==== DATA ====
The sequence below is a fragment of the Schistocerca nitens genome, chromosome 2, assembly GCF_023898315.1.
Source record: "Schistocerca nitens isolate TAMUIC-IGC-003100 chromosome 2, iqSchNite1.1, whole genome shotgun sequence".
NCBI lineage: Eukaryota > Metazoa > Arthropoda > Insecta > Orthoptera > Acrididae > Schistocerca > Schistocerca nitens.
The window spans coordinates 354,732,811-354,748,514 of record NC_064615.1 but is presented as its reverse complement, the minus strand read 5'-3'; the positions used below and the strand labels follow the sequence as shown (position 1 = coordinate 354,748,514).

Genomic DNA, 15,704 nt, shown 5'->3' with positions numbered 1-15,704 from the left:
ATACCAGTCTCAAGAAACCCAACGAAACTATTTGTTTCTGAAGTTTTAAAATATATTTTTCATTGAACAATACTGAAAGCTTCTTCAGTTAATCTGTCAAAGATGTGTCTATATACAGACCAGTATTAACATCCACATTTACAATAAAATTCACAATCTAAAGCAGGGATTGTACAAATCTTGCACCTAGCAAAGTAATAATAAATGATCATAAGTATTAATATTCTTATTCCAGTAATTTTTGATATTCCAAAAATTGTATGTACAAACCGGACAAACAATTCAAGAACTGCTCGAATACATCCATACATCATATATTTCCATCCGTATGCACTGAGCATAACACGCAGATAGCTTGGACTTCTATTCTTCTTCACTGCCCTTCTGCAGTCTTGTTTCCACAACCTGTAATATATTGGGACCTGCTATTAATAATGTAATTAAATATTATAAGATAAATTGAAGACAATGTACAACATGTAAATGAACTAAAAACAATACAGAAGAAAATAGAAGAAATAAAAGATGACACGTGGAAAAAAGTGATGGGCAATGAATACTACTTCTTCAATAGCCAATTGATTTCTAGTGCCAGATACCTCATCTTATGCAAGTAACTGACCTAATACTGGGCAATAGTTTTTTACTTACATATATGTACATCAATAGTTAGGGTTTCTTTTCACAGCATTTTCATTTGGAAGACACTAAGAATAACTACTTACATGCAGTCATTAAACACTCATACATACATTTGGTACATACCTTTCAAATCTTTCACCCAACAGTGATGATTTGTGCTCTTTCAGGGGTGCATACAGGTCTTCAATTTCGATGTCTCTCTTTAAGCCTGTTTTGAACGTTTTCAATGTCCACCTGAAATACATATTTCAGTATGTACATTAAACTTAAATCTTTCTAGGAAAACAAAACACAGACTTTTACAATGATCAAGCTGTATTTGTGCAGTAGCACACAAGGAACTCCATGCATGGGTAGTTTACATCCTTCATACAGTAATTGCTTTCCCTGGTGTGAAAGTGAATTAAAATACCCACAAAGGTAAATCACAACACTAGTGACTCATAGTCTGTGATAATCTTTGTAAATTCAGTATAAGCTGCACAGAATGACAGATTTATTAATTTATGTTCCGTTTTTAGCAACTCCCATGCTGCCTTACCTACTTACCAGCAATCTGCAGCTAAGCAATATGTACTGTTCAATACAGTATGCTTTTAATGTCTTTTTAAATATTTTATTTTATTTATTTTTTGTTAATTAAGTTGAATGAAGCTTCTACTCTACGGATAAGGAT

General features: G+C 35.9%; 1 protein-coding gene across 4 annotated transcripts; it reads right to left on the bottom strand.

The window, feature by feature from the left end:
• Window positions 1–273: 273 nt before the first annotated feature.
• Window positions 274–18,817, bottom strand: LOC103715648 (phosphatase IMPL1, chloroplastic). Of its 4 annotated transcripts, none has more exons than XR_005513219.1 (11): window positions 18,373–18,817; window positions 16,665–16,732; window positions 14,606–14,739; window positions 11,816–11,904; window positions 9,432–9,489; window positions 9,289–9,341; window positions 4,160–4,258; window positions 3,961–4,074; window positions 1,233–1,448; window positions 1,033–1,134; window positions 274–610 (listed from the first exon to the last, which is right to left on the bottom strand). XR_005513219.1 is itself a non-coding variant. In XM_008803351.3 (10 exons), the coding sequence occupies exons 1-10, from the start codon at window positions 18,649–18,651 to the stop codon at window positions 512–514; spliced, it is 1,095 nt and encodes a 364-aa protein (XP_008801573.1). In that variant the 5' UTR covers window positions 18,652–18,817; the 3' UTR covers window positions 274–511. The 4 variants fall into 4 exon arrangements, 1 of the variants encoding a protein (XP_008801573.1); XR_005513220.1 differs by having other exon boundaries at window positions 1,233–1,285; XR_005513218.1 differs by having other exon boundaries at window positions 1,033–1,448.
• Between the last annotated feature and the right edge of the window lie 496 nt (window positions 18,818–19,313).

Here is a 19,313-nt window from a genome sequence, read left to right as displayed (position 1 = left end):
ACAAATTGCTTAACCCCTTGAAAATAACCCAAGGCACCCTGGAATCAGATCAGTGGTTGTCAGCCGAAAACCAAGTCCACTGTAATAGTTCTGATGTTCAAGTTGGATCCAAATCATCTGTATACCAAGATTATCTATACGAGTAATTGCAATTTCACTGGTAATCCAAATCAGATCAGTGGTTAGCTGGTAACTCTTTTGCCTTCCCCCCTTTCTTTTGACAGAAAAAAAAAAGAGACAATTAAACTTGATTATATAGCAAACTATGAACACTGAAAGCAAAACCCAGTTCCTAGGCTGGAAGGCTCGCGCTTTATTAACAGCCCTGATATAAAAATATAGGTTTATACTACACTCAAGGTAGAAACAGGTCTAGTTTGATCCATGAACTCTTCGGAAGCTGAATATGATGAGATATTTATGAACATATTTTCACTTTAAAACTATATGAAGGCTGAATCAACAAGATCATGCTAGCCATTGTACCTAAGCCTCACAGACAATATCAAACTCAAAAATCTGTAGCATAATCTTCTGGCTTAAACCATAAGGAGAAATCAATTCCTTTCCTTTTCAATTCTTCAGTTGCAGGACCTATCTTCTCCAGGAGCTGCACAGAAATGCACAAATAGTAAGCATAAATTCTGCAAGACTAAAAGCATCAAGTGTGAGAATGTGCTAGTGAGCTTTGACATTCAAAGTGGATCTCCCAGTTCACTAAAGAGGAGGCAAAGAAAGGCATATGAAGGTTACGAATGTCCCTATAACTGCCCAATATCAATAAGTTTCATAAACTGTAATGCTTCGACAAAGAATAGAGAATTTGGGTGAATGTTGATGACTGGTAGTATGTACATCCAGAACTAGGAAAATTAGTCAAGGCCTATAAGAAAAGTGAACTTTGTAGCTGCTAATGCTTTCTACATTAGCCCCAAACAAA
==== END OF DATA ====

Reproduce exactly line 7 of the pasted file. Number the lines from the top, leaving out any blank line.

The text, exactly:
General features: G+C 35.9%; 1 protein-coding gene across 4 annotated transcripts; it reads right to left on the bottom strand.